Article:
Recent Posts

NavigaDesigns – my new project

NavigaDesigns – my new project

All my travels and adventures, along with my background in GIS and cartography, have inspired me to create something that I think it pretty cool: a line of apparel and products featuring beautiful cartographic designs. NavigaDesigns products will be available soon!

Navigating the Rebelle Series, part 1

Navigating the Rebelle Series, part 1

In this series I will be sharing some of my expertise and knowledge on the skills and gear needed to be well prepared for the Rebelle Rally or other similar navigation events. While this is geared mainly towards new and prospective Rebelles, I hope some…

2019 Rebelle Rally Overview

2019 Rebelle Rally Overview

This year I returned to the Rebelle as the Navigator for team Fast n’ Curious (#145). Isn’t that the coolest team name? My teammate, Kris Vockler, 2nd time Rebelle and CEO of ICD High Performance Coatings, was the driver. Although I had been planning to skip 2019 and compete in 2020, I received a call about 6 weeks prior to the Rebelle that Kris needed a teammate. We had never met, but through phone conversations decided we would be a great fit. We worked well as a team and had so much fun this year!

The course this year was absolutely stunning and a lot of fun to drive and navigate. We spent time in Death Valley National Park, Joshua Tree National Park, some of the incredible public lands of Nevada, OHV areas such as Trona Pinnacles and Johnson Valley, and finally, of course, the Glamis Sand Dunes.

2018 Rebelle Rally Overview

2018 Rebelle Rally Overview

In 2018 I competed in the Rebelle Rally as Team 179. The Rebelle Rally is a navigational rally raid, using only map and compass, no GPS. It is the longest offroad competition in the United States, spanning 2000+ kilometers from Lake Tahoe to San Diego over…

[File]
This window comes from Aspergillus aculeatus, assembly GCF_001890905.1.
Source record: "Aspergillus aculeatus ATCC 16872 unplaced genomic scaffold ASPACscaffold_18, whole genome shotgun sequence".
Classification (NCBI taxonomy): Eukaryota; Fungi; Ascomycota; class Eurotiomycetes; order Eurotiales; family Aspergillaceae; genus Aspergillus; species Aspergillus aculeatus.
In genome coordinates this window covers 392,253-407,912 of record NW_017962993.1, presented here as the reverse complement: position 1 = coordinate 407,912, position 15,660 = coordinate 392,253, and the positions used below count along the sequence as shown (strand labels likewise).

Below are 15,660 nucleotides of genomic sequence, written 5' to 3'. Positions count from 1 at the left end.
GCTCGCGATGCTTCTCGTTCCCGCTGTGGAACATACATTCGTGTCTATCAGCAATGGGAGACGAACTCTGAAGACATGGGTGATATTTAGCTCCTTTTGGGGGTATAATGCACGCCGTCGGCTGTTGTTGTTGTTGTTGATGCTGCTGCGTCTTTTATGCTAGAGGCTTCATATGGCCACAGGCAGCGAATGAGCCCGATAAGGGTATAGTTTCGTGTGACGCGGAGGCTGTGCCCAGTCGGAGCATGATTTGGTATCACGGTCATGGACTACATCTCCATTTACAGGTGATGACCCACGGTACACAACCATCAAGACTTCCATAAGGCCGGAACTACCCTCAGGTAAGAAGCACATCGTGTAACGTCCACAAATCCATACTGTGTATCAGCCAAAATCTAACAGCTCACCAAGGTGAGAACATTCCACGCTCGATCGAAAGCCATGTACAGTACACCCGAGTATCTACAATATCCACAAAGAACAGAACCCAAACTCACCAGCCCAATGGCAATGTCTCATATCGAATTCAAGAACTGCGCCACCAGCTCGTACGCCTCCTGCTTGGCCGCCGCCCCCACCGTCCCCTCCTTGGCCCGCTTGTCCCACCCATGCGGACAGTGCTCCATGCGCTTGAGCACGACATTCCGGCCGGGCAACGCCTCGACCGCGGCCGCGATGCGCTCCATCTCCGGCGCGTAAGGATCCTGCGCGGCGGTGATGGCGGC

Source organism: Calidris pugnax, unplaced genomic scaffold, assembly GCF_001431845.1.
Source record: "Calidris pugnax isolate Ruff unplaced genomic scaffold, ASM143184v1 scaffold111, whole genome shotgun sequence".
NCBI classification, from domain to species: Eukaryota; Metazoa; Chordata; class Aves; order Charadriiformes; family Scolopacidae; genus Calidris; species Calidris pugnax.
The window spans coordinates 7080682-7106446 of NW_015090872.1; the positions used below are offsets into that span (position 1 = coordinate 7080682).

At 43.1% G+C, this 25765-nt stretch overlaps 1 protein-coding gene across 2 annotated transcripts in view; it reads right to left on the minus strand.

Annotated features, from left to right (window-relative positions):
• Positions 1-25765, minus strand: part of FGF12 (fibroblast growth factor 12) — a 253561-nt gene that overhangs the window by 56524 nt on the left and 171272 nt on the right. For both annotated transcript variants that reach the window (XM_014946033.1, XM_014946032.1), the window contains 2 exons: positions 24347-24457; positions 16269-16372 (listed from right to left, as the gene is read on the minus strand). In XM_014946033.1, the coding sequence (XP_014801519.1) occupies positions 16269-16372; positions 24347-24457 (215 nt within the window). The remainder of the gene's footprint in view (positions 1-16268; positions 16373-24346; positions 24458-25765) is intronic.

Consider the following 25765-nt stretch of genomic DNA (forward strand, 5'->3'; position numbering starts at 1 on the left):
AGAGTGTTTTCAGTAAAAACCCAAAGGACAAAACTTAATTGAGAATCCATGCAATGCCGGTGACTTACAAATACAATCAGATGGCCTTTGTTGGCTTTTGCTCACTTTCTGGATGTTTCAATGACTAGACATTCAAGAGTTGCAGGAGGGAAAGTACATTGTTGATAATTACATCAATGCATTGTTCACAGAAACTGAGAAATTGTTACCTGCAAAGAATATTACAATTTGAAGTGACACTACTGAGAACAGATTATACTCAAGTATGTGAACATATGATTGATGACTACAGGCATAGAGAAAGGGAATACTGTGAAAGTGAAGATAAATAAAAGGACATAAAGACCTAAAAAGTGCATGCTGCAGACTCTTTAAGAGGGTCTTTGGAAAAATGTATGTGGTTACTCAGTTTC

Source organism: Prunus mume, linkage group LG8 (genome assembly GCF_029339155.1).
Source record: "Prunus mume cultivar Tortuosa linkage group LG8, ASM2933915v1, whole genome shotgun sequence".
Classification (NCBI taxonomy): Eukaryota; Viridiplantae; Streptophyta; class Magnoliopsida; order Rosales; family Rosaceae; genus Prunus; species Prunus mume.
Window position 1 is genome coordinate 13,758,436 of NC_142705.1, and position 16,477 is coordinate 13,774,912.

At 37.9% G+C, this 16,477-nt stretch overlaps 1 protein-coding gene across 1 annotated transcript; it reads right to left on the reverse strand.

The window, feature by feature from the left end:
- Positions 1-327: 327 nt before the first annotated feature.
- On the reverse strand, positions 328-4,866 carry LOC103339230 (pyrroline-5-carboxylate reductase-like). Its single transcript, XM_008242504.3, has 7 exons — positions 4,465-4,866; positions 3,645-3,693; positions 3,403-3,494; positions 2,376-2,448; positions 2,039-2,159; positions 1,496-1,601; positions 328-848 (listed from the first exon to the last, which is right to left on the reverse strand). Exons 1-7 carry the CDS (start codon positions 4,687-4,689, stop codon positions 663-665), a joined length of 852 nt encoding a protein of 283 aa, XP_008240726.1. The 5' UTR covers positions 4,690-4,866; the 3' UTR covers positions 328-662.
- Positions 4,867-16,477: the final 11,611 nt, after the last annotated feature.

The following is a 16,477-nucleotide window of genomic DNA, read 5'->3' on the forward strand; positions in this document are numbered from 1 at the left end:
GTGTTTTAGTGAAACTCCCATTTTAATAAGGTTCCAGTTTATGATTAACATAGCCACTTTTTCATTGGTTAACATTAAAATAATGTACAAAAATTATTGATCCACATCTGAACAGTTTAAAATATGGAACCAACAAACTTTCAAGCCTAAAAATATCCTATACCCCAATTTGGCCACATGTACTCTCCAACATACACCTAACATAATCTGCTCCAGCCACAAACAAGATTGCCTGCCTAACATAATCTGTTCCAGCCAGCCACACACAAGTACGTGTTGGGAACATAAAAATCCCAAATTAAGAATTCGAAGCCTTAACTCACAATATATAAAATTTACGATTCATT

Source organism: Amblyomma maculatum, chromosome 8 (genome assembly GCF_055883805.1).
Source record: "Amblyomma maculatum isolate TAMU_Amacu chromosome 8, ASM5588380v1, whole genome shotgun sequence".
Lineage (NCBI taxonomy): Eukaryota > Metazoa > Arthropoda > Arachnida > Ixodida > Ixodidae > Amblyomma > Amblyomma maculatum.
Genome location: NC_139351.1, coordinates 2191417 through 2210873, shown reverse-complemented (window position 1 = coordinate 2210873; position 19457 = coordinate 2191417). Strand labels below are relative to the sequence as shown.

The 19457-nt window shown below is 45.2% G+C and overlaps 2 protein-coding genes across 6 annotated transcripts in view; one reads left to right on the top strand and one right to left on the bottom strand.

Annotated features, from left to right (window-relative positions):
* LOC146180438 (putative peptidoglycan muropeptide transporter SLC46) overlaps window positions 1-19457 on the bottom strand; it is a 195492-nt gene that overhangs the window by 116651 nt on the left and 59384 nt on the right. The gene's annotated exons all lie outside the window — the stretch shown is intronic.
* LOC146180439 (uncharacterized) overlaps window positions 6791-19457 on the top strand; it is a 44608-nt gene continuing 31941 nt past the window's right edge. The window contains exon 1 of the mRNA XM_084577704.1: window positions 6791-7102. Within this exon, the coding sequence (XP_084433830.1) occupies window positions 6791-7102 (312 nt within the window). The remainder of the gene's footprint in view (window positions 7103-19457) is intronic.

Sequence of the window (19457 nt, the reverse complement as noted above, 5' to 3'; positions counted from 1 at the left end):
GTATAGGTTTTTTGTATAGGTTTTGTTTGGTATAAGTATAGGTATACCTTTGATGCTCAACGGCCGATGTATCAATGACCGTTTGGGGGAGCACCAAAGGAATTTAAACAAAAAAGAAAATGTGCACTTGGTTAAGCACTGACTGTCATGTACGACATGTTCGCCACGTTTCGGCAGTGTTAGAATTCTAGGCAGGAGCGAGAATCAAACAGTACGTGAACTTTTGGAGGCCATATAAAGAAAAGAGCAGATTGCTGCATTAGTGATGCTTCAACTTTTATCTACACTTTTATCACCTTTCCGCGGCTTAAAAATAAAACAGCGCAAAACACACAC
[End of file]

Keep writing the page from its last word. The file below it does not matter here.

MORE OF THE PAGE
America’s Most Remote National Park: Dry Tortugas

America’s Most Remote National Park: Dry Tortugas

During our search for an easy, beach camping spring vacation this last winter, we happened to stumble upon this crazy, magical place. Since we were looking for something within a reasonable drive of Virginia, it seemed terribly far,¬†maybe even unattainable. Upon a closer look, though,…

Mt. Rogers: Sunset hike on the AT

Mt. Rogers: Sunset hike on the AT

This past November, though at that time Virginia was still brand new, Josh and I got the itch to explore the Appalachian Trail just a little further away from the usual spots and crowds. So, after some quick research we decided Grayson Highlands State Park was the place to go. Unfortunately, I did not double check our route on the drive there, and Apple Maps seemed to think it would be just fine to arrive on the North end of the park… on a very primitive road. This delayed our start considerably but did not deter us! Lesson learned, we headed ’round to the main entrance and found the trailhead.

As promised, there were some small, hardy looking and very curious wild ponies wandering around the trails. At one point, a foal came careening towards us, bolting away towards his mother only at the last minute. I will say, our dogs’ confusion at those large dog-ish creatures was very entertaining, even though we had to work a little harder to keep them going forwards.

It was a beautiful, crisp autumn day, and the trail up Mt. Rogers was quite pleasant. There were several camping spots that seemed very appealing for a backpacking trip, and of course we passed some boy scouts doing just that!

We stopped for a snack at the shelter just below the peak and made the decision to turn around so we would make it back to the parking lot before it got too dark.

On the way down, I was now so very glad that we’d driven around more than we had to to get here, because I got to capture an incredible sunset. Somehow the tall yellow grass was just glittering gold with light and the mountains were a faded gray-blue against the orange sky.

I have to say, you haven’t really experienced a place until you’ve watched a sunset there…